The Rock and the River, by Kekla Magoon

theriverandtherockThe Rock and the River is set in the late sixties during the Civil Rights Movement. Sam is a thirteen year old boy caught between two paths of the Movement. His father is one of the leaders in the peaceful resistance movement, and his other brother, Steve, has joined up with the Black Panthers. Sam doesn’t know what the right path is, or if there really is a right path.

This was an incredibly powerful book, one of the best historical fiction novels I’ve read all year. It was powerful enough that I had to set it aside a couple times just to catch my breath and let my mind settle. Like with any period of history, the Civil Rights Movement is something I’m just not that familiar with – I’ve never been the biggest history buff – but this book presented it in a way that made it come alive to me, with all its grey areas highlighted.

I’ve never been a fan of violence. I’ve never liked the idea of the Black Panthers, but let me qualify that: I never liked them in the way that I learned about them. I learned about their violence, and that’s about it. As a pacifist, I think violence only begets violence and strengthens the cycle of hate among two sets of people who should, instead, try to come to know and understand each other. Only understanding can put aside prejudice and fear. That’s always been my opinion, but The Rock and the River really showed a different side of the Panthers, and why having both sides of the Movement were important; how they propped each other up and helped to even each other out. Neither on their own would have done as well as the combined efforts of both.

I thought there was a pretty good case in this book against violence. One violent act spurred another, which caused another, and then another, and so on, until the situation was spiraling out of control. It reminded me of gang violence that was unfortunately very prevalent in my high school: groups of people hurting each other in revenge, back and forth, escalating. Same thing in the Israeli-Palestinian conflict that I’ve been reading a lot about recently. Same thing in any feud. Only when one side steps back and says no, we’re not going to keep this going, it doesn’t matter who wins, does violence stop.

But can a person or group step back when they know they are in the right, and by stepping back they will continue to be trampled on? This is where the situation really becomes grey, and why I understand why some people did resort to violence. What whites were doing to blacks was horrible! The fact that police could get away with beating or shooting someone and then blaming the victim because of skin color is appalling. That hospitals could elect to treat white people before black people is morally repugnant. That blacks were denied jobs and decent housing because of their skin is disgusting. At times as I read, I found myself not minding the violence as much, even though in the end, I honestly can’t condone it.

It’s a hard situation. The Panthers did some wonderful things, like setting up free breakfasts for poor people, building health clinics to serve the black population that couldn’t get seen in a timely manner (or at all) at hospitals, and raising money to hire lawyers for the wrongfully accused. I liked that they worked with the peaceful resistance movement as well. I liked what Steve tells Sam, that the Panthers are not all about guns and violence, and that if he thinks that, he doesn’t know anything about them. I like that some of the Panthers chose nonviolent, but still active, ways of resistance. I think there is a segment of the Panthers I can fully agree with, even if there are other parts that I simply can’t. There were parts that advocated violence as a means to an end, and some members who were more violent than others. I can’t condone those parts. But I loved learning about all those other parts, the parts that we aren’t really taught in school (and should be!). The social reform aspects were far more powerful in my mind than the violent ones.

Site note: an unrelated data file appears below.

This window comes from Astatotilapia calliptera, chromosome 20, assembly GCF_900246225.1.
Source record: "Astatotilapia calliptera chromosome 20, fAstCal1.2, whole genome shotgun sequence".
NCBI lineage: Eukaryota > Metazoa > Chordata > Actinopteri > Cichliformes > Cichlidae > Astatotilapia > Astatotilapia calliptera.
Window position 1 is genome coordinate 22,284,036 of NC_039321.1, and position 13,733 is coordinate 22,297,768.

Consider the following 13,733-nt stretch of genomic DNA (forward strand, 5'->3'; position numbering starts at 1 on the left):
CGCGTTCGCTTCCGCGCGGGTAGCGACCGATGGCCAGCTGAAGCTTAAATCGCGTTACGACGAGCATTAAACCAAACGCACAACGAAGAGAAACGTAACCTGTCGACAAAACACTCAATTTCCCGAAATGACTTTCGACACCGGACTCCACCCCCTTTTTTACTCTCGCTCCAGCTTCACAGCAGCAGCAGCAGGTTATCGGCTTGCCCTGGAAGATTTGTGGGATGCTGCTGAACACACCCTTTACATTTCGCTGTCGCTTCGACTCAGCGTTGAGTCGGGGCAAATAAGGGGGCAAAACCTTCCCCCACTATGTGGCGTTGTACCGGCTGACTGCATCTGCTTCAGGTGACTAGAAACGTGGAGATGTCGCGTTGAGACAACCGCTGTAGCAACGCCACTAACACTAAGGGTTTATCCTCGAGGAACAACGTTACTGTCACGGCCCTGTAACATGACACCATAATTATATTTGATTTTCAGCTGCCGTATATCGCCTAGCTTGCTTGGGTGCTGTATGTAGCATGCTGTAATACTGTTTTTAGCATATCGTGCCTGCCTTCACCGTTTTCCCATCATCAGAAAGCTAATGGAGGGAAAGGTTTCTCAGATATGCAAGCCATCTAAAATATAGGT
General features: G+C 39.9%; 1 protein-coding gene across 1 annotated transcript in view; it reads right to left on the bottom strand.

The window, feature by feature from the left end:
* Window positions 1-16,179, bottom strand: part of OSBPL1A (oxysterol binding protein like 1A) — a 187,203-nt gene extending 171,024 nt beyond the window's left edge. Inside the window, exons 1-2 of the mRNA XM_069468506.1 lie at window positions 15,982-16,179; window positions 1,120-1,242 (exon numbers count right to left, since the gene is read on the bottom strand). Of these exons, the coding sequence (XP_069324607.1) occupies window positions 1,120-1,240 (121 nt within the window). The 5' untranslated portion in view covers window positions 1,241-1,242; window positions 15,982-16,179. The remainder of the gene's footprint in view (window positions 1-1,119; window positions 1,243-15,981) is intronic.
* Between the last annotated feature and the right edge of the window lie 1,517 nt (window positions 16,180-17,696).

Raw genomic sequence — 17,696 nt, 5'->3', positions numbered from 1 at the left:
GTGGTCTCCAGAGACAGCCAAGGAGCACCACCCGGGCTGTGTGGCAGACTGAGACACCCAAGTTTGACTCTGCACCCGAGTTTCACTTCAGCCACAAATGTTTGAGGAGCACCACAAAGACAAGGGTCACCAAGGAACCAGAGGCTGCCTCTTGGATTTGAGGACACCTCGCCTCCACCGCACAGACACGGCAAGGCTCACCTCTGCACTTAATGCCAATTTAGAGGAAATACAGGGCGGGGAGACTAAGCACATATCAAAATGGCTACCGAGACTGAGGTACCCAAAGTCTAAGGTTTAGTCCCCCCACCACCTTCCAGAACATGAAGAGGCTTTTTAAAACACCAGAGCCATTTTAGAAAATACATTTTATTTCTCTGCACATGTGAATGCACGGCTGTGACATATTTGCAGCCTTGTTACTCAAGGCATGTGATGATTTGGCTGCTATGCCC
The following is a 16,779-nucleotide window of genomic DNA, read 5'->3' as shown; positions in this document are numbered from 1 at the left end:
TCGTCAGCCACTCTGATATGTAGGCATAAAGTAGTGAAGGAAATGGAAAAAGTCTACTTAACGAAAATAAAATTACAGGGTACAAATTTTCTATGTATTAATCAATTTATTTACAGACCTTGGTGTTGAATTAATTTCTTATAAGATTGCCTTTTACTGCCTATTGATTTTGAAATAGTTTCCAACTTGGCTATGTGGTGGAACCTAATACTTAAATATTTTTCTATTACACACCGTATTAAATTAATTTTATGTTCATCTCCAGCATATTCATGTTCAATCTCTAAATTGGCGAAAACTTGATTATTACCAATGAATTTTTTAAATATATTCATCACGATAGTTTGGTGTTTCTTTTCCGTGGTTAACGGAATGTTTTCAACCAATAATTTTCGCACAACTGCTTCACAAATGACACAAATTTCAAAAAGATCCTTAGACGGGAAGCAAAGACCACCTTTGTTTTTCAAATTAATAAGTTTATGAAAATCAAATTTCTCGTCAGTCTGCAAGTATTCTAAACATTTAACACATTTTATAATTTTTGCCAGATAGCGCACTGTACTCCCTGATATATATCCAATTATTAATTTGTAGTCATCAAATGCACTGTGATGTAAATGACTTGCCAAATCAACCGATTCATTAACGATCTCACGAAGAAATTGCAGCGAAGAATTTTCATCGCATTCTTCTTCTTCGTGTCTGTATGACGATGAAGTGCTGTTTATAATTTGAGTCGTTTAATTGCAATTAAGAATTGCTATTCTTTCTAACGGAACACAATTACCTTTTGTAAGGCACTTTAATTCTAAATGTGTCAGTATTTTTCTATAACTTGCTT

This was a fantastic book, and my only qualm at all is with a choice Sam makes at the very end of the book. I felt like through the whole book, Sam is trying to feel his way along, measuring both paths he might take. I felt like the author showed both the positives and negatives of each sides of the Movement, without advocating one or the other. When Sam makes his choice at the end – and I won’t say which way he goes, because I don’t want to spoil it – it was written in a way that felt like the author was weighing in with her opinion on the situation. I liked how balanced the whole book was, but the very end tipped it in one direction. It doesn’t even matter the direction; either way would have been equally disappointing. I liked that the book was balanced, and I didn’t like the scale tipping at the end.

But that was only a very minor thing. All in all, this book was fabulous, thought-provoking, and eye-opening, and I can’t wait to discuss it with my YA book club!

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About Amanda

Writing. Family. Books. Crochet. Fitness. Fashion. Fun. Not necessarily in that order. Note: agender (she/her).
This entry was posted in 2010, Prose, Young Adult and tagged , . Bookmark the permalink.

One Response to The Rock and the River, by Kekla Magoon

  1. Pingback: Red Queen, by Victoria Aveyard | The Zen Leaf

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